The relevance of personal data protection in telemedicine is predetermined by rapid development of information technologies in different spheres, including health care. The key issue is that current legal framework for personal data protection does not adequately meet the needs of telemedicine. Rather than facilitating technological development the law creates unreasonable barriers for introducing innovations in health care. Modern information and communication technologies require a free, secure and legitimate information exchange among all actors of telemedicine relationships.
The article contains recommendations on improving legislation on personal data for facilitating telemedicine development. The paper mainly focuses on the principles of personal data protection in telemedicine (requirements for informed consent, purposes of processing, special rules for data controllers and data processors, obligations to ensure confidentiality and security, etc.).
In particular, it is proposed to eliminate the mandatory requirement of written consent for processing special categories of personal data; to establish special grounds for personal data processing in telemedicine purposes; to differentiate the processing of personal data in telemedicine depending on the consent requirement ("without consent" "without consent, but with option to refuse processing", "with consent"). It is necessary to set the legal status of telemedicine entities and possibly impose special obligations for personal data processing performed by these entities. In addition, it is important to establish industry standards for security of health information systems taking into account specific threats typical to telemedicine technologies.
The article also focuses on the Russian legislative approach to health information systems that are crucial for telemedicine. The thesis is supported that legislation in this area should facilitate integration and interoperability of health information systems, expand applicability of these systems and increase the role of patients in management of personal electronic health records.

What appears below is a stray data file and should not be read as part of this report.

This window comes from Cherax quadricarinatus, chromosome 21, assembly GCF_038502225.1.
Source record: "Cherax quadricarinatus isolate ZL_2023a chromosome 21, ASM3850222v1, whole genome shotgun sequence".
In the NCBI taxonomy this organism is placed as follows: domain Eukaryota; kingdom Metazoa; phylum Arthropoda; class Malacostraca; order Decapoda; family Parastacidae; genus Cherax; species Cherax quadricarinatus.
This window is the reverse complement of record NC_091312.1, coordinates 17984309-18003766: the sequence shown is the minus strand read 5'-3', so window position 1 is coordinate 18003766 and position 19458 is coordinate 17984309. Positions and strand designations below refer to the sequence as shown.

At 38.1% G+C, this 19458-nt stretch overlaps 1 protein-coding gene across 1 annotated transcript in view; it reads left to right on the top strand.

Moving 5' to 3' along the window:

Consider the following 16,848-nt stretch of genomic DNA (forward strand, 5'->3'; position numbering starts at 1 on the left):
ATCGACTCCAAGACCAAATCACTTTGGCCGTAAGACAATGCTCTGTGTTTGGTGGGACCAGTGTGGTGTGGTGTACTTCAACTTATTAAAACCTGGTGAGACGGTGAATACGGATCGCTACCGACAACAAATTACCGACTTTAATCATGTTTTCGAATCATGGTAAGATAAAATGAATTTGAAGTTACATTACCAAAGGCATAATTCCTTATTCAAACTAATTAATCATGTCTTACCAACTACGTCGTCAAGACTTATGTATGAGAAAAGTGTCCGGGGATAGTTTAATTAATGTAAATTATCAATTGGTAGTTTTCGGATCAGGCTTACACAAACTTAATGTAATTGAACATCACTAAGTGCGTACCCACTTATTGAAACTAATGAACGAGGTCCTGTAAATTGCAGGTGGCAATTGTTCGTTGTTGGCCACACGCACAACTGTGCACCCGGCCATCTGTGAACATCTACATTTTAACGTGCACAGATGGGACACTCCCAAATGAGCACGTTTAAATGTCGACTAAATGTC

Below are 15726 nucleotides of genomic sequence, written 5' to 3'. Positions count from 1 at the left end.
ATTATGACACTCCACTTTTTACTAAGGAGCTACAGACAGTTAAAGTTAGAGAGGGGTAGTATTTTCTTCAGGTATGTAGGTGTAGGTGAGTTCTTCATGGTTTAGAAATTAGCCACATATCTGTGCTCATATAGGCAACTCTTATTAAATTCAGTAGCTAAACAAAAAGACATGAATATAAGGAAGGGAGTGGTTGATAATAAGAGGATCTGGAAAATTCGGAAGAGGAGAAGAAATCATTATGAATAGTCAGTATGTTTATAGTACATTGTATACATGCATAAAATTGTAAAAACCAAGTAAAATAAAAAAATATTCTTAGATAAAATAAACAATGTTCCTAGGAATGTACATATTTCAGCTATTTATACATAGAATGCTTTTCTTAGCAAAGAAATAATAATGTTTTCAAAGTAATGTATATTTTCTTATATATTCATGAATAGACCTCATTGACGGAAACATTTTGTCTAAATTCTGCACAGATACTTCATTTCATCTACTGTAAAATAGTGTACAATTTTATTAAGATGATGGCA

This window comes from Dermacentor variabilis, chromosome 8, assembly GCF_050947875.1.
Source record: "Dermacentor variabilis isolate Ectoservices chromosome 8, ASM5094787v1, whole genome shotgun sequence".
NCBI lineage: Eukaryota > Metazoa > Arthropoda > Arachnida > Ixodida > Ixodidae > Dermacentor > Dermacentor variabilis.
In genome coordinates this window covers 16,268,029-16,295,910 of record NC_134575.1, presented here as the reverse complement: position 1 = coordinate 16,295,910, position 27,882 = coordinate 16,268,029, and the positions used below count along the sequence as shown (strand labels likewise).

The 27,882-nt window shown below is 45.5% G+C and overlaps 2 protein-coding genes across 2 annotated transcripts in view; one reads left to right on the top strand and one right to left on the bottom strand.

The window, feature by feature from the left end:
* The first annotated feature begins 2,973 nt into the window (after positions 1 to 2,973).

Methodological basis of research includes analysis of legislation and draft laws on corresponding issues, comparative legal method (in some aspects Russian experience is considered in comparison with experience of the EU and USA) and method of legal modeling (amendments to Russian legislation are proposed).
The article tackles the issues of protecting rights of minors and real estate transactions. Civil Code of the Russian Federation and provisions of the Federal law on guardianship and trusteeship are being analyzed. Specific attention is focused on the institution of Children Rights Ombudsman.
This article focuses on the American experience of guaranteeing decisional independence of judges. Historically the United States turned to be the pioneer in the area of legislative regulation of the status of judiciary power. With forming the normative base of both functioning of judiciary and the status of judges the following factor (which was repeatedly emphasized by the Founding Fathers) was taken into consideration: actual separation of powers is impossible without independent judiciary, and thus institutional independence of judiciary is impossible without decisional independence of individual judges. The article includes some comments of American judges regarding the essence generating prestige and institutional independence of the American judiciary and the qualities necessary for a good judge. The article also describes the doctrine of judicial activism.